Stadium might rival other University projects

Than Tibbetts

University President Bob Bruininks said it best at a Senate committee meeting last week when asked about funding an on-campus stadium in the midst of a bonding bill and budget year.

“It’s the right thing to do. It’s the right time to do it. It’s the wrong time to talk about it,” he said.

The University has three major projects at the State Legislature: the bonding bill, the biennial budget and an on-campus stadium project.

Some legislators said they think the University is getting more than its fair share in an already-constricted budget year.

The University’s proposal for a $235 million, on-campus stadium asks the state to pay for $94 million, or 40 percent, of the cost.

University Chief Financial Officer Richard Pfutzenreuter said the combination of University activity in the Legislature is an unfortunate timing of events.

“But they don’t really play off each other that much and particularly when it comes to stadiums,” he said.

Rep. Jim Davnie, DFL-Minneapolis, said his strongest concern was the relationship between funding a stadium and funding needed renovations and expansions of academic space.

“If the ‘U’ is slipping in national standings, it’s not because the Gophers football team had a bad year,” he said. “My fear is that the ‘U’ is competing against itself.”

Athletics Director Joel Maturi also said he was well aware of the potential conflict at the State Legislature.

“We’re very sensitive to the issue of competing against ourselves,” he said. “But in no way should the stadium take away from the academic mission of the University.”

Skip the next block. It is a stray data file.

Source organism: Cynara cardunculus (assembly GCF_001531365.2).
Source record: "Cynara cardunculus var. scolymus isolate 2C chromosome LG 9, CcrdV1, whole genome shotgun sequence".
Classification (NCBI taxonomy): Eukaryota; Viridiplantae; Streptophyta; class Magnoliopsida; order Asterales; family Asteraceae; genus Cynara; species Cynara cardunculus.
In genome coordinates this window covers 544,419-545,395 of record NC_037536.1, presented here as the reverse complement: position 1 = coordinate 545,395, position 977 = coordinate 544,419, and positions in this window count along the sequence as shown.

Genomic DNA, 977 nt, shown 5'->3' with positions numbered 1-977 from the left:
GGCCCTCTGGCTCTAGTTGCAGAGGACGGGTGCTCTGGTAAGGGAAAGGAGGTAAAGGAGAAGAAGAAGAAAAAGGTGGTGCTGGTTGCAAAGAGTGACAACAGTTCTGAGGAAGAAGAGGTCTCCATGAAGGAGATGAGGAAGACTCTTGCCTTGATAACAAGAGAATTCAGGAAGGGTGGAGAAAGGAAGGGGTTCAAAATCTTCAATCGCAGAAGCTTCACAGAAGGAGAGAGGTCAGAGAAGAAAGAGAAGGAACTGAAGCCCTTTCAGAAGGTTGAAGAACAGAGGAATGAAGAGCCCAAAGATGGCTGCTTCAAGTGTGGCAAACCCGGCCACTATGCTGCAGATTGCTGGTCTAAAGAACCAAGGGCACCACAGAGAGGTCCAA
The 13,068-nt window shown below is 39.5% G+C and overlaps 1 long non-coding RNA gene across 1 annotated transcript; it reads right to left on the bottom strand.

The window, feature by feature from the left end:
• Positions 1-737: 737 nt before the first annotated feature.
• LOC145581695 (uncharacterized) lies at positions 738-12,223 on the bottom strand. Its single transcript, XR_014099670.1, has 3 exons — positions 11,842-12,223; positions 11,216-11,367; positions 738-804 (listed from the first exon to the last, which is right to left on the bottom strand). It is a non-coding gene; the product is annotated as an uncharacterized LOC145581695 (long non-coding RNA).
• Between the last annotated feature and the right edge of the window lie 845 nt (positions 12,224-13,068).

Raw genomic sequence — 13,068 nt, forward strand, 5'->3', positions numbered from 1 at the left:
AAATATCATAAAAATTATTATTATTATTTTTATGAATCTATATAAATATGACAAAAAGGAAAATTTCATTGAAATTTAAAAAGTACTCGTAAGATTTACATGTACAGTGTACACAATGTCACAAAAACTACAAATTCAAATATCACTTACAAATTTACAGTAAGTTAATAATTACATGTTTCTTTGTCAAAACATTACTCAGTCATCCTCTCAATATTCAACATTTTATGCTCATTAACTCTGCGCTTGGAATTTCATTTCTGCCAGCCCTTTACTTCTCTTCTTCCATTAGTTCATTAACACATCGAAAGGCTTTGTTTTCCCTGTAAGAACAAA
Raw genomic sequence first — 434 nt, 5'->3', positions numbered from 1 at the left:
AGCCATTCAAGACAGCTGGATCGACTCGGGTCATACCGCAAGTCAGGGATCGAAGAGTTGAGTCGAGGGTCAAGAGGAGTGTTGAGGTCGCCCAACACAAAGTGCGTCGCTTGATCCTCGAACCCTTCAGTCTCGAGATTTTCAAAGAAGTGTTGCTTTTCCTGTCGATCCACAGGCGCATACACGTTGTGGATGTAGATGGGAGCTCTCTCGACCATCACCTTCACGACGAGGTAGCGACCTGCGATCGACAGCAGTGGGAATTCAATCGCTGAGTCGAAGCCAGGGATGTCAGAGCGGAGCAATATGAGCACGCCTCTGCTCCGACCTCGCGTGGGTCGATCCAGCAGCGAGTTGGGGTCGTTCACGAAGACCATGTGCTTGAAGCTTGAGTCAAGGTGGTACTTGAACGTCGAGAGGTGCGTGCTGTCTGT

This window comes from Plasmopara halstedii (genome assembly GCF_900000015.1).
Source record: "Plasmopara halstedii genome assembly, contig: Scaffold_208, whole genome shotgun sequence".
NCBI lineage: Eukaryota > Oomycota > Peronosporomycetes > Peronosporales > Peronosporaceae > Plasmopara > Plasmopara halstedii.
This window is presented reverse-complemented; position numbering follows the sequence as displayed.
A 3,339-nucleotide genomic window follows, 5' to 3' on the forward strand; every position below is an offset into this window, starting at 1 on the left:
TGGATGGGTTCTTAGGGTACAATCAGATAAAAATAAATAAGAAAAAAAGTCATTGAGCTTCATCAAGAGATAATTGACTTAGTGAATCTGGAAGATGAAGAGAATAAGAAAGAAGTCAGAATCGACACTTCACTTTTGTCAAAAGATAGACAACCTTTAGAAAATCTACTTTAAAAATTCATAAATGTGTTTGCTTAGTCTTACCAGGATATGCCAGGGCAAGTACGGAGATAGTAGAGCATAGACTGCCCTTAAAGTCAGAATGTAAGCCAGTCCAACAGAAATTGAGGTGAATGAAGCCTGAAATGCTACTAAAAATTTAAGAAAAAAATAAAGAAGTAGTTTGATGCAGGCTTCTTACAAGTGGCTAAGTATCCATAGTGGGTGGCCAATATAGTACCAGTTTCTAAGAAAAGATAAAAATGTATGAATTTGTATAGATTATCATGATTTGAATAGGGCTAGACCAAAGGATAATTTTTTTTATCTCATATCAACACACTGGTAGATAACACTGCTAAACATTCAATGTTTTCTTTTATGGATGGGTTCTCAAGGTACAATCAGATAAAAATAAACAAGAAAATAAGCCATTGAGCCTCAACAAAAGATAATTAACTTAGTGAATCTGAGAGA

Maturi said he and his staff are still cultivating potential donors for the $235 million stadium project, a critical piece of the stadium puzzle. The University needs to fund its $141 million share of the stadium bill with private donations and corporate sponsors.

The University’s plan asks the state to spend $7 million a year to pay off 30-year bonds.

Bruininks said the current stadium proposal is approximately 7 percent of what it would cost to keep the Gophers in the Metrodome once professional teams leave.

He said he hopes to have stadium announcements in the next couple of months, possibly alluding to major stadium donations.

Sen. Cal Larson, R-Fergus Falls, expressed hope in a “domino effect” of bills passing leading up to the passage of a stadium bill.

“Maybe by the end of April we’ll see the Gophs on their way back to campus,” he said.

Sen. Claire Robling, R-Jordan, said she is “friendly toward” the stadium project.

“But I’m hoping the University can finance 70 percent of the cost,” she said. “Some here don’t see it as a value to education at the University.”

Davnie said he has long been an opponent of using state money to pay for Minnesota Twins or Vikings stadiums.

“I’m more open to a ‘U’ stadium than other stadiums,” he said. “The good news for the ‘U’ is that there’s not significant community opposition.”